We will do it again

Too many of our family members, friends, neighbors and in some cases, former co-workers are in trouble this Labor Day week for the holiday to be a time of carefree celebration.

Plenty of room remains for pride in what working men and women accomplish, however.

Reflecting upon it gives us reason for optimism, in fact.

On Labor Day 2019, we Americans were riding on top of the world.

The U.S. unemployment rate was just 4.8%. Nothing could stop us.

Six months ago we received a rude awakening. COVID-19 not only nearly completely stopped us — it shoved us backward.

At the peak of the business slowdown linked to the epidemic, more than 25 million American workers had been laid off — or, in some cases, lost their jobs permanently.

We have begun recovering. Since that peak of joblessness in May, roughly 9-10 million Americans have gotten back to work.

That still leaves the unemployment rate higher — with at least 14 million men and women who are not collecting paychecks.

Of course, the politicians pledge to fix all that.

This being a presidential election year, claims of what incumbents have accomplished and what challengers will achieve for working men and women are a dime a dozen.

Once in office, neither Republicans nor Democrats seem able to resist the temptation to improve upon what we in the labor force do, day in and day out.

They tinker with interest rates, pick winners and losers in awarding economic incentives and, conversely, using regulations to penalize industries that have fallen out of favor.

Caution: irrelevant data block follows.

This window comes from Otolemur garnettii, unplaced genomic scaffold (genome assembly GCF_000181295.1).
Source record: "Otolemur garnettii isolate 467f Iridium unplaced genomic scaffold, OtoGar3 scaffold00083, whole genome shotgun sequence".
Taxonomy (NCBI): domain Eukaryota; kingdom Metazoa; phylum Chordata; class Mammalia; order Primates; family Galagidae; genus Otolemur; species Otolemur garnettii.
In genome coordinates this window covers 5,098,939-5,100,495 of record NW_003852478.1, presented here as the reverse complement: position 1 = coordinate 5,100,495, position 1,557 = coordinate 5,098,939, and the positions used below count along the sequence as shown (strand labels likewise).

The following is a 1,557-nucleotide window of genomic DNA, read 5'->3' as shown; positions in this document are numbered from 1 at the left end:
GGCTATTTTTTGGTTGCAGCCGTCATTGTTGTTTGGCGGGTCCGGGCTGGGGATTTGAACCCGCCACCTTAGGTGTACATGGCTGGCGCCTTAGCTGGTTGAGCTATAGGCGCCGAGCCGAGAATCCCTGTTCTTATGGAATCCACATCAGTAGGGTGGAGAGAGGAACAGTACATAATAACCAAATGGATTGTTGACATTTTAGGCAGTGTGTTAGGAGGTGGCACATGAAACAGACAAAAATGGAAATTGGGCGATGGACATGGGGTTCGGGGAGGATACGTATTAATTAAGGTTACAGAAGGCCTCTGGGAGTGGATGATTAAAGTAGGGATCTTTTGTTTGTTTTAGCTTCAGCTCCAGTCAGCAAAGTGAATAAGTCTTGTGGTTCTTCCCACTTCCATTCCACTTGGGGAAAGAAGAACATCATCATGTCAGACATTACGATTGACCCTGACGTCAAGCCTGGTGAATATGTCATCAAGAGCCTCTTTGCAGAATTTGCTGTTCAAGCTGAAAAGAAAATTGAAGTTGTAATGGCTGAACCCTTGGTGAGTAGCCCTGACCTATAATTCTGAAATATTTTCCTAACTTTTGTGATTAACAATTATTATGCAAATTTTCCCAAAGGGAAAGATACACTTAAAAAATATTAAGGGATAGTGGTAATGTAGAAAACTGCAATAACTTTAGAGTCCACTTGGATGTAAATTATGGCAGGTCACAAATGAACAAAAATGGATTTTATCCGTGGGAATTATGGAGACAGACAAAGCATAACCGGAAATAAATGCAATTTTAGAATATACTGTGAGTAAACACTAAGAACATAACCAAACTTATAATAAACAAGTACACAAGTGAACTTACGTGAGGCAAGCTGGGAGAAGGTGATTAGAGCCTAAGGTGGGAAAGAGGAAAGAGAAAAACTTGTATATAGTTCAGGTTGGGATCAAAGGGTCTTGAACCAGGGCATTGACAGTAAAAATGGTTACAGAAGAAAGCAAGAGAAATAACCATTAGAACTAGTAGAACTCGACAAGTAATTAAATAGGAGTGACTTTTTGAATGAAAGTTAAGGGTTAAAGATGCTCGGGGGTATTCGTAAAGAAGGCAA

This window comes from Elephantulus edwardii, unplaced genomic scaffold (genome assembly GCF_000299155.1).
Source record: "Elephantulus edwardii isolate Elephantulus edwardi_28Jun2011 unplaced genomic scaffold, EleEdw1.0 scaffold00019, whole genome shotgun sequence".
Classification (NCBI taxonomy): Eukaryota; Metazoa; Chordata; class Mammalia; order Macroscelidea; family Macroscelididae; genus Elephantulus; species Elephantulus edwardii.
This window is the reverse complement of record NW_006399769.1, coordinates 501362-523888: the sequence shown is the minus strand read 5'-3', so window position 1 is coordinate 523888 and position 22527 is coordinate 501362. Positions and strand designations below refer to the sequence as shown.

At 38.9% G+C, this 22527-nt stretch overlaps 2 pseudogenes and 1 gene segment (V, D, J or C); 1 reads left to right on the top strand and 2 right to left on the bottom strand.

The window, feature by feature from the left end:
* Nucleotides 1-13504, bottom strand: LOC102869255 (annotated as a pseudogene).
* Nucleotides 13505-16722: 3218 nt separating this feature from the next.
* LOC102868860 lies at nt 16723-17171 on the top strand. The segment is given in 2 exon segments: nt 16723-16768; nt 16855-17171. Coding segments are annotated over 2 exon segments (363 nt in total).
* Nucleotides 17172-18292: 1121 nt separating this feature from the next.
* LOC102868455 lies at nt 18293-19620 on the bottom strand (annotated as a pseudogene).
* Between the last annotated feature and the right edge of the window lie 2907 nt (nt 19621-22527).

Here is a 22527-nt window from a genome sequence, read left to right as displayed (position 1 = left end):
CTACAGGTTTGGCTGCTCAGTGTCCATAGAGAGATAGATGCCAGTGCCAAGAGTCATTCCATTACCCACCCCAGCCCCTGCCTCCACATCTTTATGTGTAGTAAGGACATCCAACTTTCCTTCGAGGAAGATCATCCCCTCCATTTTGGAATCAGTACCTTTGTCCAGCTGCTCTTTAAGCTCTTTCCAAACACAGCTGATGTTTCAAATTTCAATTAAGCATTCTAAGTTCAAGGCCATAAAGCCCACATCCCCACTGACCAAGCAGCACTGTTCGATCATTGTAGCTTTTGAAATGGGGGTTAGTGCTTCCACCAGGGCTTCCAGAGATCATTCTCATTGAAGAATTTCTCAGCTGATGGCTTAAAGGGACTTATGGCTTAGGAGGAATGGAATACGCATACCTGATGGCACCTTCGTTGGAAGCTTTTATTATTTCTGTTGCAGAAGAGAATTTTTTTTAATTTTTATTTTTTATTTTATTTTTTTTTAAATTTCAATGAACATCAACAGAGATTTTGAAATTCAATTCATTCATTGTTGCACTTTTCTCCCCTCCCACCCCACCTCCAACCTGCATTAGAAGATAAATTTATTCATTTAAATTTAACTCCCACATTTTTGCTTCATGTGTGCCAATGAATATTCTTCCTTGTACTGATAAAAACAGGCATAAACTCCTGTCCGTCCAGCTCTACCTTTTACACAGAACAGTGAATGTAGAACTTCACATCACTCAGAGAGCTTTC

In scores of ways, they engage in initiatives intended mostly to allow them to claim they create jobs.

Very rarely is that true.

We who actually make the economy run know better.

Often, we just wish government at every level would do something truly helpful — by holding taxes as low as possible and getting out of our way by refraining from establishing unreasonable, non-sensical regulations that slow us down.

That said, government does play a critical role in helping to spur private investment and job creation. It has to be done smartly.

This Labor Day week, whether you are enjoying a little time off from work or wishing your employer would call you back, reflect that things will get better.

They will — not because of politicians but rather, because of tens of millions of hard-working, ingenious men and women who have made our economy, with all its flaws, the envy of the world.

At last count, more than 45 million of the people in our country were immigrants, both legal and illegal.

Why do they come here?

For opportunity. It’s been that way since our country’s founding.

They recognize — as all Americans do and should – that if they are willing to work hard and do the best jobs they are capable of, the United States offers a better life.

COVID-19 has forced temporary adjustments for millions of Americans.

It will result in long-term restructuring for many.

We’ll get through it, however. We will emerge from this setback stronger than ever economically, for one reason: American working people. We and our ancestors have overcome adversity of many kinds before.

We will do it again; we will renew and rebuild.


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